Psychological trauma occurs when the sense of threat to a person’s survival exceeds their capacity to cope with that sense of threat.


WHAT exceeds a person’s capacity to cope is not always obvious.  For a young child, for example, having an impaired or dysfunctional care-giver represents a significant threat to their survival because a competent care-giver is necessary for a child TO survive.  Young children are dependent on their parents to provide for their basic needs, such as shelter, food and emotional comfort; a child who lives with a parent or care-giver who cannot, for whatever reason, provide those things, may develop a trauma response.

Trauma can occur as a result of exposure to a single traumatic event, such as involvement in a natural disaster, sudden death of a family member, or witnessing terrorist attack.  

Trauma can ALSO occur from exposure to multiple traumatic events of the same type, which the victim experiences over a period of time.  Traumatic events can include things, amongst others, such as emotional abuse or neglect, being left repeatedly alone as a child, or physical abuse or neglect.  Repeated experiences such as these cumulate so that a person develops a complex trauma response.


What does complex trauma look like?

Trauma manifests in numerous ways.  These can include:

Behavioural Difficulties

When stressed, traumatized people may respond to others with physical violence, or shout and scream and break things.  They may also be overly perfectionistic or teary.  Some people may engage in risk-taking behaviours such as unsafe sexual activity, or playing chicken with oncoming traffic.

Cognitive/Learning Difficulties

Traumatized people typically have compromised memory systems:  They may struggle to recall details of their lives, to remember when/where/or with who an event took place, and to remember things that have just occurred.  For traumatized people, following the state of play in team sports can be very difficult, as can following group conversations and discussions.  Trauma-impacted people may struggle with reading, writing and verbal communication, and math can also be extremely difficult.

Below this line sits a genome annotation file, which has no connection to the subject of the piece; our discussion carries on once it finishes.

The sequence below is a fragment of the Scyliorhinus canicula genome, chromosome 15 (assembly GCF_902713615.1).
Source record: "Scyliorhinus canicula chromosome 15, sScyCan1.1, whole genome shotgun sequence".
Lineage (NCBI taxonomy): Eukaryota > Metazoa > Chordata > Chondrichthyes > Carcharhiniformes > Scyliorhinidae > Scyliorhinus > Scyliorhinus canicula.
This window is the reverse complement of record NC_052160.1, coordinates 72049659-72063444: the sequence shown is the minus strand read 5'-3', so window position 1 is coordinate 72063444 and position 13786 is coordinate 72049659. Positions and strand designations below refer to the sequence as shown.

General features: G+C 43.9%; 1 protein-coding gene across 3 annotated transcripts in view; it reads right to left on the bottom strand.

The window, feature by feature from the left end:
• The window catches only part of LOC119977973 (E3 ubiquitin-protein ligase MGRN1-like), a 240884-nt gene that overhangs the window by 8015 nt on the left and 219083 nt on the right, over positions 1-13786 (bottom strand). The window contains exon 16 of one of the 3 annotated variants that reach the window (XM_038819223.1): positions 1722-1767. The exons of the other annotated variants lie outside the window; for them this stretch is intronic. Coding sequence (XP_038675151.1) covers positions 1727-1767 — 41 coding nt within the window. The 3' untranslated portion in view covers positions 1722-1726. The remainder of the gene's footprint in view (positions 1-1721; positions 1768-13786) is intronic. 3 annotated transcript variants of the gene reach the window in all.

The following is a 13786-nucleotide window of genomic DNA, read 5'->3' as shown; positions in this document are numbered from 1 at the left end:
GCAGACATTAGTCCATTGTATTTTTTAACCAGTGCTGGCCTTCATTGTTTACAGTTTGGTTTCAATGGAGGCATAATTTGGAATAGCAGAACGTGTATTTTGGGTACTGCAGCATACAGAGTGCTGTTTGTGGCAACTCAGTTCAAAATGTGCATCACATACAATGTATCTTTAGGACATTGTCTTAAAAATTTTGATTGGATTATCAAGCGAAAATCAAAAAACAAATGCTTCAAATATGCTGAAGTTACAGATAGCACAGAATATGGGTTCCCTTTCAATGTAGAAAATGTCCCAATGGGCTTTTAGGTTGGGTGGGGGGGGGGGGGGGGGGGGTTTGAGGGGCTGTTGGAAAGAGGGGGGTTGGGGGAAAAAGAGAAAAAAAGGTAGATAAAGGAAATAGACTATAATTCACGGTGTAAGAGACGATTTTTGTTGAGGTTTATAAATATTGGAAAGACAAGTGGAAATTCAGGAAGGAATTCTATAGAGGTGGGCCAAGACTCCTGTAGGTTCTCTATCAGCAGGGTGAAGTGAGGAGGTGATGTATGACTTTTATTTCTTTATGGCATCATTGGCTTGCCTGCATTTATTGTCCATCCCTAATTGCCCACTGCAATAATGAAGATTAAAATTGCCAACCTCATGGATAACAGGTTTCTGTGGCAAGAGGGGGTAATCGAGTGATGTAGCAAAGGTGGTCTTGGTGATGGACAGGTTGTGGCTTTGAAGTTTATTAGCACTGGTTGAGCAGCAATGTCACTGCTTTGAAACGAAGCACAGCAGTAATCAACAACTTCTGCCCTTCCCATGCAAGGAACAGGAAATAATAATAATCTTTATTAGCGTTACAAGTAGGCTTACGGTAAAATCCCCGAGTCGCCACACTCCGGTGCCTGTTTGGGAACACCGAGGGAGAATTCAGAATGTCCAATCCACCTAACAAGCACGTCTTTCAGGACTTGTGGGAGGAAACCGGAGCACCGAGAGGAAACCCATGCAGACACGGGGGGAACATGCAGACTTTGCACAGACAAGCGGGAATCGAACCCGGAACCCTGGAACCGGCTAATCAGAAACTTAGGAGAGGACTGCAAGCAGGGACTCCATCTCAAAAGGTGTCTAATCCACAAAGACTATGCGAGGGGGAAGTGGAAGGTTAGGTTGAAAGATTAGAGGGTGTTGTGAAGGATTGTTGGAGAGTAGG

Difficulties Regulating Emotional Responses in Social Interactions

Traumatized people may react to seemingly innocuous comments and situations with extreme emotional responses.  Being asked to attend a work performance review may trigger a screaming match; being faced with an unexpected change may result in complete emotional shut-down, or literally running away.

Socially, traumatized people often find it difficult to connect to others and can be described as being ‘weird’, ‘annoying’ or sometimes ‘scary’.  Traumatized people may often be acutely aware of what others are feeling, but be unable to understand why they feel the way they do.  Traumatized people also often struggle to identify and name their own feelings.

Physical Health

Traumatized people often experience autoimmune disease and gut-based health issues, such as IBS.  Trauma significantly impacts on our immune systems, so trauma-impacted people are often chronically unwell.  Because trauma also impacts on physical growth and development, trauma-impacted people can be physically smaller than their peers.

Sense of Self

Traumatized people struggle with developing a positive self-image or self-esteem.  They typically feel fundamentally ‘broken’ or ‘irreparably damaged’ in some way, and have a strong sense of guilt, shame and personal responsibility for the abuse and/or neglect they suffered.

If you recognise some of these symptoms as being relevant to you, you may wish to explore the impact these may have on your current functioning.


Adverse Childhood Experiences (ACEs)

Experiences in childhood shape our lives.  Research has shown that traumatic, or stressful events in childhood (ACEs), injure a child’s brain, impairing the brain’s physical development and function. 

As adults, these experiences don’t go away.  Multiple stressful events in childhood may resurface in adulthood. The ACE Study found a link between multiple stressful events in childhood (ACEs) and chronic diseases, as well as social, emotional and behavioural problems. These included heart disease, lung cancer, diabetes and many autoimmune diseases, as well as depression, mental illness, suicide, and being a victim of violence.

Each type of trauma counts as one. At least 70% of our population has an ACE score of at least one. As your ACE score increases, so does the risk of disease, social, and emotional problems.

There are 10 types of stressful events in the ACE study* :

  • Emotional abuse
  • Physical abuse
  • Sexual abuse
  • Emotional neglect
  • Physical neglect
  • Absence of a parent through divorce, death or abandonment
  • A mother or stepmother who was treated violently
  • A household member who abused alcohol or drugs
  • A household member who was diagnosed with a mental illness
  • A household member who went to prison

If you have experienced 2 or more of the stressful events noted in the ACE study during your childhood, you may wish to explore the impact these may have had on your current functioning. 

*Note: Of course, there are many other types of stressful childhood events — watching a sibling being abused, losing a caregiver (grandmother, mother, grandfather, etc.), homelessness, surviving and recovering from a severe accident or experiencing a natural disaster, etc. The ACE Study includes the 10 most common stressful childhood events experienced by the 17,000 participants in the Kaiser ACE Study. These 10 stressful childhood events have been well studied in research literature. Your ACE score is meant to be a guideline. If you experienced other types of toxic stress as a child, over months or years, these events would likely increase your risk of disease, social and emotional problems in adulthood.